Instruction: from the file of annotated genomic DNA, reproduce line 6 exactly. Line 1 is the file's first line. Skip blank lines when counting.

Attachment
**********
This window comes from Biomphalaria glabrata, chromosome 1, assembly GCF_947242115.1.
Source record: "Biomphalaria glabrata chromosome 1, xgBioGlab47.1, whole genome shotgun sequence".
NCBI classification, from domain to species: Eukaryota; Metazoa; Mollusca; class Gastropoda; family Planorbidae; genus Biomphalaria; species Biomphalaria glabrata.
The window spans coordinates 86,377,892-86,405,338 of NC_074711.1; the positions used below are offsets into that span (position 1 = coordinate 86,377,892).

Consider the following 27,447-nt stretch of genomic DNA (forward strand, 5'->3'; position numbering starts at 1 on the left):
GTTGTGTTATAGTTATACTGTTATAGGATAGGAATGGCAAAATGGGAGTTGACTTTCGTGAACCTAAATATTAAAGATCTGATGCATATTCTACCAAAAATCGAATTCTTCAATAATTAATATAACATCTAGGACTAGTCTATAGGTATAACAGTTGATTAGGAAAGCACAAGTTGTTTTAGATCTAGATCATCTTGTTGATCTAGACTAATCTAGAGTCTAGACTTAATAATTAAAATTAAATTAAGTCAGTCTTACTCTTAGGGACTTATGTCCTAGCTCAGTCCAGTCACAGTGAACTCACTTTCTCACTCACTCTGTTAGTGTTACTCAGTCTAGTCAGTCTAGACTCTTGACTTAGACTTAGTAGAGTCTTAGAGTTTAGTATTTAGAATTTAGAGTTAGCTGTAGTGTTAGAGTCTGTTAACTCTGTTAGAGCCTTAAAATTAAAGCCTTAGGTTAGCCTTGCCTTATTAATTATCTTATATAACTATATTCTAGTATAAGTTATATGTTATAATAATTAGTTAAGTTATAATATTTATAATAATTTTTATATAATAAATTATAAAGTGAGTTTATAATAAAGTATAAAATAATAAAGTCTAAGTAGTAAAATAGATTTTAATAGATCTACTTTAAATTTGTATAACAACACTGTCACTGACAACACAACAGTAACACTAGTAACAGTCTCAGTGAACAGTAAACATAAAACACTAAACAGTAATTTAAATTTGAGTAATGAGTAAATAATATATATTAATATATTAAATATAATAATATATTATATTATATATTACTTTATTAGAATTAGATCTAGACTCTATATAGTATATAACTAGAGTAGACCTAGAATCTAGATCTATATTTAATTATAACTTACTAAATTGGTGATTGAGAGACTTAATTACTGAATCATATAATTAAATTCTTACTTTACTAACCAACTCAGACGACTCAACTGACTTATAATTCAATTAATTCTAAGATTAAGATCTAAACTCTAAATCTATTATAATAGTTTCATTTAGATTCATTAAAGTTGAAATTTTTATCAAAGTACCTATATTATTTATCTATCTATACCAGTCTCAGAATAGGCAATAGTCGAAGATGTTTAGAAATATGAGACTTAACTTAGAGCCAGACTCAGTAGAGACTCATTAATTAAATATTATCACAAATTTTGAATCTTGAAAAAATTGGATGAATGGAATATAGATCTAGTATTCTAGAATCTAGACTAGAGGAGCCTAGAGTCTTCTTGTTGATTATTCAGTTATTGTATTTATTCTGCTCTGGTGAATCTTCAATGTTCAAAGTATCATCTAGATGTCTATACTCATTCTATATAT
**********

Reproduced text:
GTTGTGTTATAGTTATACTGTTATAGGATAGGAATGGCAAAATGGGAGTTGACTTTCGTGAACCTAAATATTAAAGATCTGATGCATATTCTACCAAAAATCGAATTCTTCAATAATTAATATAACATCTAGGACTAGTCTATAGGTATAACAGTTGATTAGGAAAGCACAAGTTGTTTTAGATCTAGATCATCTTGTTGATCTAGACTAATCTAGAGTCTAGACTTAATAATTAAAATTAAATTAAGTCAGTCTTACTCTTAGGGACTTATGTCCTAGCTCAGTCCAGTCACAGTGAACTCACTTTCTCACTCACTCTGTTAGTGTTACTCAGTCTAGTCAGTCTAGACTCTTGACTTAGACTTAGTAGAGTCTTAGAGTTTAGTATTTAGAATTTAGAGTTAGCTGTAGTGTTAGAGTCTGTTAACTCTGTTAGAGCCTTAAAATTAAAGCCTTAGGTTAGCCTTGCCTTATTAATTATCTTATATAACTATATTCTAGTATAAGTTATATGTTATAATAATTAGTTAAGTTATAATATTTATAATAATTTTTATATAATAAATTATAAAGTGAGTTTATAATAAAGTATAAAATAATAAAGTCTAAGTAGTAAAATAGATTTTAATAGATCTACTTTAAATTTGTATAACAACACTGTCACTGACAACACAACAGTAACACTAGTAACAGTCTCAGTGAACAGTAAACATAAAACACTAAACAGTAATTTAAATTTGAGTAATGAGTAAATAATATATATTAATATATTAAATATAATAATATATTATATTATATATTACTTTATTAGAATTAGATCTAGACTCTATATAGTATATAACTAGAGTAGACCTAGAATCTAGATCTATATTTAATTATAACTTACTAAATTGGTGATTGAGAGACTTAATTACTGAATCATATAATTAAATTCTTACTTTACTAACCAACTCAGACGACTCAACTGACTTATAATTCAATTAATTCTAAGATTAAGATCTAAACTCTAAATCTATTATAATAGTTTCATTTAGATTCATTAAAGTTGAAATTTTTATCAAAGTACCTATATTATTTATCTATCTATACCAGTCTCAGAATAGGCAATAGTCGAAGATGTTTAGAAATATGAGACTTAACTTAGAGCCAGACTCAGTAGAGACTCATTAATTAAATATTATCACAAATTTTGAATCTTGAAAAAATTGGATGAATGGAATATAGATCTAGTATTCTAGAATCTAGACTAGAGGAGCCTAGAGTCTTCTTGTTGATTATTCAGTTATTGTATTTATTCTGCTCTGGTGAATCTTCAATGTTCAAAGTATCATCTAGATGTCTATACTCATTCTATATAT